See the power


    Category
    The Chad Blog
    Date
    1 May 2019
    Author
    Ven Sue Weller
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    While we await a new Bishop of Shrewsbury, another archdeacon pens a pastoral letter.

    What do you expect when you pray?

    When we pray, do we expect it to be a way of persuading God to give us what we want? Or is prayer an activity in which we engage with God, to achieve what he wants? 

    To be able to engage with God, we need faith, trust in God, in every part of life. Prayer helps us to grow in trust (Proverbs 3:5-6). But faith filled prayer is not a device to ensure an easy life – see Hebrews 11:32-39 to see what trust in God achieves in real people’s lives. Prayer is the way we have been given to see God’s power at work in every situation, to help us cope, to overcome evil, to witness change.

    Thy Kingdom Come, is an opportunity, between Ascension Day and Pentecost (30th May-9th June), for all of us, ‘to deepen our friendship with Jesus, bring others to know Jesus or know him better and to come to know that every aspect of your life is the stuff of prayer’. https://www.thykingdomcome.global/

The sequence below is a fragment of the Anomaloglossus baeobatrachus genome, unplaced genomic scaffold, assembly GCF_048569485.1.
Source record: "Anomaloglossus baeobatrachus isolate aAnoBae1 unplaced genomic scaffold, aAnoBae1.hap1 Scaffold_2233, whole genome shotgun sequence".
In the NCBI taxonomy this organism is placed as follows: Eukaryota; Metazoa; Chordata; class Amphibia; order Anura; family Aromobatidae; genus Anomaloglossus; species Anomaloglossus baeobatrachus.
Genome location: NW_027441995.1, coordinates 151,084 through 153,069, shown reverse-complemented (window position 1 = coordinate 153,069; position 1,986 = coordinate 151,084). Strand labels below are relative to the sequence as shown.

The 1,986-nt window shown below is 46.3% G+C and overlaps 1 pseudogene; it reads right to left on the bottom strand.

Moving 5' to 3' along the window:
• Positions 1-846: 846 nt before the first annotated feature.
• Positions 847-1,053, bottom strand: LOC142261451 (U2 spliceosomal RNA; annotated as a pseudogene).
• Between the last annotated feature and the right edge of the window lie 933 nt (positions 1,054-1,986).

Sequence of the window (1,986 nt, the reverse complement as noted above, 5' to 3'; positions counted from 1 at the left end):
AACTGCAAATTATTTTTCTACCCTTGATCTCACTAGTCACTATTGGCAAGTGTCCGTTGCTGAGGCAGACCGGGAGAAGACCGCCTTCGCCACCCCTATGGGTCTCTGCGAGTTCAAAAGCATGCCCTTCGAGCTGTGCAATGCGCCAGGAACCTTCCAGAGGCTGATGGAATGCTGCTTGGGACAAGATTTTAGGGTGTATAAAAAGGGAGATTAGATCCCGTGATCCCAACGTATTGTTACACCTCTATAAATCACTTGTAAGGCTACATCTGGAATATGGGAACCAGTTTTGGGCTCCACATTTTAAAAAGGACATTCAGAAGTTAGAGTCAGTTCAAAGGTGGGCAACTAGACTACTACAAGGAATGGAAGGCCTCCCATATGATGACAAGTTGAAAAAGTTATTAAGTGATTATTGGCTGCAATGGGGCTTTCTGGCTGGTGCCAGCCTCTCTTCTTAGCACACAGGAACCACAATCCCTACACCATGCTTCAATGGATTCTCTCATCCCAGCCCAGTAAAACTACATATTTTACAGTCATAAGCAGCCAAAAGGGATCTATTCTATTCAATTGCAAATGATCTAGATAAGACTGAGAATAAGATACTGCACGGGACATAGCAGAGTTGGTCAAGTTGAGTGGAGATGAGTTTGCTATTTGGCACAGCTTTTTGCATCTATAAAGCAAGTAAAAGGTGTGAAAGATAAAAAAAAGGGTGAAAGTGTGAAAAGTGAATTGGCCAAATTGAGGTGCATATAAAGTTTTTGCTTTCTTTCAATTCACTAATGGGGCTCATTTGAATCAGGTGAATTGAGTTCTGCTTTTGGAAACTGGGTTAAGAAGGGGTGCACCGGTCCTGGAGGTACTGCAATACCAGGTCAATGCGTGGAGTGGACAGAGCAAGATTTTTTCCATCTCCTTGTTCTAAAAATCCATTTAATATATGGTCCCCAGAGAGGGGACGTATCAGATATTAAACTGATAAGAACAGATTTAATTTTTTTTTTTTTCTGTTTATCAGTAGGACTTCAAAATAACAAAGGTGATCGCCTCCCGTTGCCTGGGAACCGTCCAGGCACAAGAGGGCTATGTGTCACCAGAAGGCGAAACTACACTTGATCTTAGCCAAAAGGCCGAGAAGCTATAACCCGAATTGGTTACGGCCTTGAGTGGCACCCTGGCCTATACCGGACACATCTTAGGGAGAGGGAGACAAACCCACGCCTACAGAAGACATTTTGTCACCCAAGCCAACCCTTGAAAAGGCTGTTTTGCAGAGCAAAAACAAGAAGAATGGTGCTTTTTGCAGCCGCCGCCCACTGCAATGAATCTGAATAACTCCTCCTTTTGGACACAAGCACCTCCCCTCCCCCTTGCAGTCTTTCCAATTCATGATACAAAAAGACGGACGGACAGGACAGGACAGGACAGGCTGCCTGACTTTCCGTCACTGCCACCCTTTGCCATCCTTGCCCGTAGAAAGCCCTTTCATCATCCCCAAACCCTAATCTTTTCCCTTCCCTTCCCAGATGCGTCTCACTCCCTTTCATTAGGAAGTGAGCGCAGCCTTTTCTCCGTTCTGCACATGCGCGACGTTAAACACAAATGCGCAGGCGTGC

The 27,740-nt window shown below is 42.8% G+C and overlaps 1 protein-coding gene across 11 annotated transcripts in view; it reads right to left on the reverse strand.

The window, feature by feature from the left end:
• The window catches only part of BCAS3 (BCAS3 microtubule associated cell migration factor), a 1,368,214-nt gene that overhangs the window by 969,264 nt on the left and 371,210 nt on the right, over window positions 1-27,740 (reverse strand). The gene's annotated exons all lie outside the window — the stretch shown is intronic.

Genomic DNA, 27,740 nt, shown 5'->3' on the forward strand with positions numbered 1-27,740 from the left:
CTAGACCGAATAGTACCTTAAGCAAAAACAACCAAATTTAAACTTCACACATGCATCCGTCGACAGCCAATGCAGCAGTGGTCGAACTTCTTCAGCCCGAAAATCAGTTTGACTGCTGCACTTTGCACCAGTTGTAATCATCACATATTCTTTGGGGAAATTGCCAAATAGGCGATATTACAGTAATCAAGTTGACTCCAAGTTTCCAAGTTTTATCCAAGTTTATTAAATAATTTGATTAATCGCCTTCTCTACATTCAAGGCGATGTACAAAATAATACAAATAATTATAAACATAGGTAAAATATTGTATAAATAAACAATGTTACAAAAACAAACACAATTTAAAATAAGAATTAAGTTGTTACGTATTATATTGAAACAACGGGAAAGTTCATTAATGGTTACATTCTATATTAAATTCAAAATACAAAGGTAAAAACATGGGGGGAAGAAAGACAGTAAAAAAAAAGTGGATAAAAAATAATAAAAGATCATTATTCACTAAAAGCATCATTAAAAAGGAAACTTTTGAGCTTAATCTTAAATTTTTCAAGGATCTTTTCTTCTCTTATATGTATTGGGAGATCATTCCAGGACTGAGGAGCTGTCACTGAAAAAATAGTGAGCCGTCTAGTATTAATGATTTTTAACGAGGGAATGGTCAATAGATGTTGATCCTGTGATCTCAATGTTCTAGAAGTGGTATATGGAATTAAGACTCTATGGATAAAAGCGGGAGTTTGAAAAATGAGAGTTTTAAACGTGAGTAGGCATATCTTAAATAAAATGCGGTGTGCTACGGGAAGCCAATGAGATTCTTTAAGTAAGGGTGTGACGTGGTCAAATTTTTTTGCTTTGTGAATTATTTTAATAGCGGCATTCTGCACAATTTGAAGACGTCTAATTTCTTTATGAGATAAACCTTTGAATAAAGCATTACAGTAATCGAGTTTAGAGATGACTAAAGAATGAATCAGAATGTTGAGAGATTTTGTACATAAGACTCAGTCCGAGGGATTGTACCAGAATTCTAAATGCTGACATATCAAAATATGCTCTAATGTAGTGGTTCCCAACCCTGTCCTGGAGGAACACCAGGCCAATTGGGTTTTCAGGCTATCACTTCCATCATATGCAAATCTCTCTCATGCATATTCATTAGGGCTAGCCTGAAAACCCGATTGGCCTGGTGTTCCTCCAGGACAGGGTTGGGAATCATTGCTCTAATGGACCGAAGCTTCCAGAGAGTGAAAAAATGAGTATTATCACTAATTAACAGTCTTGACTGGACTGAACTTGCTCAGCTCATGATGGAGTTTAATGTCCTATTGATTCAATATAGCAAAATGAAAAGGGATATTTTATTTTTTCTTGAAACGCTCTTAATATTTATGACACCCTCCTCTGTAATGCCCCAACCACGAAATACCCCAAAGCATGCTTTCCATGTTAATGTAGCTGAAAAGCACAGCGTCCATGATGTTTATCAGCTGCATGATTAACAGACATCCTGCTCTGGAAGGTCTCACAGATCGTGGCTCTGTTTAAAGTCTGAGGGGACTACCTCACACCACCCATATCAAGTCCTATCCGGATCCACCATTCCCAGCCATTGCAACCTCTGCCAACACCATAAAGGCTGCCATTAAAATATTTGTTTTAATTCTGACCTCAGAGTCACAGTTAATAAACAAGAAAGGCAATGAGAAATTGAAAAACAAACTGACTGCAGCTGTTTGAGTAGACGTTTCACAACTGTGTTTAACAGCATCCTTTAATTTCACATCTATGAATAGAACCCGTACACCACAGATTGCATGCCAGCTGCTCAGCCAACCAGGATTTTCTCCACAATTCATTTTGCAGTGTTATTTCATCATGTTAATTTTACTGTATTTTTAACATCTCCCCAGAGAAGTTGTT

As we have recently celebrated at Easter, and do so every day, Jesus Christ is RISEN, He is ALIVE. When we pray we pray to God our Father, through our living Lord and Saviour, in the power of the Holy Spirit.

    In times of great pain and suffering, in times of joy and celebration, we pray with the focus that Jesus himself taught us in the Lord’s Prayer. ‘Thy Kingdom Come’, is followed by the words ‘Thy will be done’. We pray for the coming of God’s kingdom in our lives, the lives of those around us, the life of our churches, communities and beyond. We do so based on God’s agenda, not ours; we do so expecting God to work. ‘Your will be done’.

    So let’s all pray. If you don’t know what to say, start with the words Jesus taught us – the Lord’s Prayer (Matt 6:9-14). Pause between each line, be ready to be challenged, encouraged and comforted. Listen, watch and see God at work. And GIVE THANKS.

    The Ven Sue Weller
    Archdeacon of Walsall